movie film review | chris tookey

Life Is Beautiful / La Vita E Bella

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  Life Is Beautiful / La Vita E Bella Review
Tookey's Rating
7 /10
Average Rating
7.33 /10
Guido: Roberto Benigni , Dora: Nicoletta Braschi, Giosue: Giorgio Cantarini
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Directed by: Roberto Benigni
Written by: Vincenzo Cerami and Roberto Benigni

Released: 1998
Origin: Italy
Colour: C
Length: 114

A clownish Italian Jew (Roberto Benigni, pictured) tries to ensure his sonís survival in a Concentration Camp.
Reviewed by Chris Tookey

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This Italian heart-warmer is on course to become the most commercially successful foreign-language film of all time. It won three Oscars, including Best Foreign-Language Film and Actor. It will be adored by millions, and just as heartily loathed by others.

Why? mainly because it is an attempt to find humour in the Holocaust.

In the first half of the picture, set in 1939 Tuscany, an impulsive romantic and would-be bookseller (played by the director, co-writer and Italy's favourite comedian, Roberto Benigni) learns to become a waiter in a grand hotel. He also woos Dora (played by Benigni's real-life wife, Nicoletta Braschi), who's the beautiful schoolteacher fiancee of a local fascist. Although the background is of rising Italian nationalism, the atmosphere is sunny, carefree and about as realistic as an open-air production of The Marriage of Figaro.

Benigni's physical clowning recalls the heyday of Jacques Tati and verges on brilliance in such scenes as the one when he absent-mindedly carries a poodle on a tiny tray. He also has a verbal dexterity reminiscent of Danny Kaye, improvising his way out of emergencies with speeches of mounting outrageousness.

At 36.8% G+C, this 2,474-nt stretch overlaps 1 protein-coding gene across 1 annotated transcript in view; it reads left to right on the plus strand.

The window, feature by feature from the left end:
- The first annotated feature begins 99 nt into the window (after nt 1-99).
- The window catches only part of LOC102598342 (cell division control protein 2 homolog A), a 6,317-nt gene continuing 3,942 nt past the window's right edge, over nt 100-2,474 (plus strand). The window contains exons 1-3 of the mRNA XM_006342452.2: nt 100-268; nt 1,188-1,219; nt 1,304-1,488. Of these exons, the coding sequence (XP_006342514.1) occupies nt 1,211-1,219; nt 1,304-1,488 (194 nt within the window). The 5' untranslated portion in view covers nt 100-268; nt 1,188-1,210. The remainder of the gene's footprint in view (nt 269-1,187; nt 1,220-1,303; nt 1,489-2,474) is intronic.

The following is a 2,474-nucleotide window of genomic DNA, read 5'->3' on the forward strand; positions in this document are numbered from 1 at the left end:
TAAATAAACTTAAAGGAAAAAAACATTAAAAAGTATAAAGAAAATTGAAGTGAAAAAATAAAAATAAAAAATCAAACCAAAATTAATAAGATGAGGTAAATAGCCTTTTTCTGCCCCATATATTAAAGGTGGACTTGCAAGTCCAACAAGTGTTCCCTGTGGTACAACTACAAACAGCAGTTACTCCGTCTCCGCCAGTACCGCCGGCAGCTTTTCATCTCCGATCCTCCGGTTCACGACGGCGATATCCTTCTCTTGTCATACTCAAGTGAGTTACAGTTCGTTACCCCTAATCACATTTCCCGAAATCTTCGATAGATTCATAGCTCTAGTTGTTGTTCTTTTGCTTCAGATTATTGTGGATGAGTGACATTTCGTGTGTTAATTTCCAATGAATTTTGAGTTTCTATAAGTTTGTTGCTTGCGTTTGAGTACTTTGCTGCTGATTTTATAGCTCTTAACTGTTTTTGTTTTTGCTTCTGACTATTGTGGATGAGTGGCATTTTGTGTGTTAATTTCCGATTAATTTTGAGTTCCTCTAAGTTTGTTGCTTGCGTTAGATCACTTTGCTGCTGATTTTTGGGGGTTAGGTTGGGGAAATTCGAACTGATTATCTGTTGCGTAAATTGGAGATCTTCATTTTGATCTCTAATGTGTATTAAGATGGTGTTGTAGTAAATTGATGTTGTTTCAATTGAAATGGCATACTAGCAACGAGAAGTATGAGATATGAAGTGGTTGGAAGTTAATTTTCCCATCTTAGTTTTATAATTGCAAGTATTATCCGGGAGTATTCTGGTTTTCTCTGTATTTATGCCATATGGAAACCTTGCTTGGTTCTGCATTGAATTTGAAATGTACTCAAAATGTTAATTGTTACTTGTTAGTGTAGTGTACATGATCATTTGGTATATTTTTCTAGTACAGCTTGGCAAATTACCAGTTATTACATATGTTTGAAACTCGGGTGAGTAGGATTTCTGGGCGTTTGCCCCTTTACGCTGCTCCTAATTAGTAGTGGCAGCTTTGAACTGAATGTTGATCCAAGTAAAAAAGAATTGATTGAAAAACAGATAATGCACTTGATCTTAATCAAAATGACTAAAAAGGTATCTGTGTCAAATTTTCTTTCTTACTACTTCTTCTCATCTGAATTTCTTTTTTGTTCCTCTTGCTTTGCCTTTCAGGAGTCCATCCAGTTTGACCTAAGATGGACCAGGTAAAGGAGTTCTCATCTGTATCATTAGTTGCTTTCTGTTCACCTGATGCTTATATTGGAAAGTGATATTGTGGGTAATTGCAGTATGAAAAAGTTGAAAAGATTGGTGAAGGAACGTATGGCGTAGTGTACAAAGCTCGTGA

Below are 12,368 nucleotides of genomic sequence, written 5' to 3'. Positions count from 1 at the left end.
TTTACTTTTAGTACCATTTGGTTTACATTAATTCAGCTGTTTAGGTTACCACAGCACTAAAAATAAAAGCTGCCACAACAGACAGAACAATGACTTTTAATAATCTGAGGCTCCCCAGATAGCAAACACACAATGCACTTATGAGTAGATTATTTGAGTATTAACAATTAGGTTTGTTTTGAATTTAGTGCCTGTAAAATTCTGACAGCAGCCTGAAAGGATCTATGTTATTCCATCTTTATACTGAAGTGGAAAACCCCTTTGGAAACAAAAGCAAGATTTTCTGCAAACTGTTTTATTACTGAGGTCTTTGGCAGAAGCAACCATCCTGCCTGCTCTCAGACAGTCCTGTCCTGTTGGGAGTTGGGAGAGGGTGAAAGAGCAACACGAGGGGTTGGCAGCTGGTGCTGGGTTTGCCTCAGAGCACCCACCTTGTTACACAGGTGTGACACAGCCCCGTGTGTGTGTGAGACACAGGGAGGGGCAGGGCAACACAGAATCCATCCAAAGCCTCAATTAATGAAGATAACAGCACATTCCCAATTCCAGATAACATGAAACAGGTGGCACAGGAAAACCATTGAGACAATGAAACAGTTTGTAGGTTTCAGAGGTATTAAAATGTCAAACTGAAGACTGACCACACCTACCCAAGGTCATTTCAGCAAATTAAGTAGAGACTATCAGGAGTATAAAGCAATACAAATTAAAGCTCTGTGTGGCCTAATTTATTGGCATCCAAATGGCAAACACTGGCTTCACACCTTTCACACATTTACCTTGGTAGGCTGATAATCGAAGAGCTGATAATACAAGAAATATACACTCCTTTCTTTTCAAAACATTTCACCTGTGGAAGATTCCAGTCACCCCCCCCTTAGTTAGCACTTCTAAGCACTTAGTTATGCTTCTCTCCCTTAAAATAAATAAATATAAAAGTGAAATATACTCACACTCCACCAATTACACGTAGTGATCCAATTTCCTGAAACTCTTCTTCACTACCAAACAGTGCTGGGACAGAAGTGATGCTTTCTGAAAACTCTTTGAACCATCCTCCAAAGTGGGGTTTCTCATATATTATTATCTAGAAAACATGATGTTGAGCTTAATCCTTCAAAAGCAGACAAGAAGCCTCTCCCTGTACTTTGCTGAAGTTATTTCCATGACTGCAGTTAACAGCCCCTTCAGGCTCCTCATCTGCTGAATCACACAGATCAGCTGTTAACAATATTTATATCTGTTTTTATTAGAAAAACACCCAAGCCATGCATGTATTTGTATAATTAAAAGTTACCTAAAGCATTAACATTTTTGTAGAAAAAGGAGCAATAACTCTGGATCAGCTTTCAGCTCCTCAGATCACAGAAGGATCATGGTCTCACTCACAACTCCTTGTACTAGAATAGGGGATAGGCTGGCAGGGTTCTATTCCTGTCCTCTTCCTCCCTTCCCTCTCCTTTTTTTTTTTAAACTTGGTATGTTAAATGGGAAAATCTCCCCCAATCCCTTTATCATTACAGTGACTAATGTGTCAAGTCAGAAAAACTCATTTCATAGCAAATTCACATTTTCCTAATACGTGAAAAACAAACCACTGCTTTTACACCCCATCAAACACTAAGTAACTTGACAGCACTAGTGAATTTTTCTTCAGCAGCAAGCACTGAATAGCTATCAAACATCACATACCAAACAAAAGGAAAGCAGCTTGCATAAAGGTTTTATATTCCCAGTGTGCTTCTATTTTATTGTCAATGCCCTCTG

Unfortunately, his view of the ideal woman is reminiscent of Chaplin at his worst. Dora is a bland, bovine creation, whose role seems simply to gaze adoringly at Benigni and laugh at his jokes. The first half is likeable but very corny, ultra-romantic comedy, as Benigni strives to portray the Thirties as a cute, pastoral idyll.

Then the tone darkens. We are reminded that the waiter, now married to Dora and the owner of a bookshop, is Jewish. He tries to explain to his son (Giorgio Cantarini) who looks five or six, why Jews and dogs are not allowed in a local shop. It's a game, he says, in which shopkeepers arbitrarily exclude one sort of person or another. They must remember to put up a sign in their bookshop, saying No Visigoths And Spiders.

Is the father patronizing his son by telling him lies, or preserving his innocence? Either way, this is a foretaste of nastier things to come. Our hero is transported to a concentration camp with his son. The gentile mother bravely follows to another part of the camp, out of love for her family.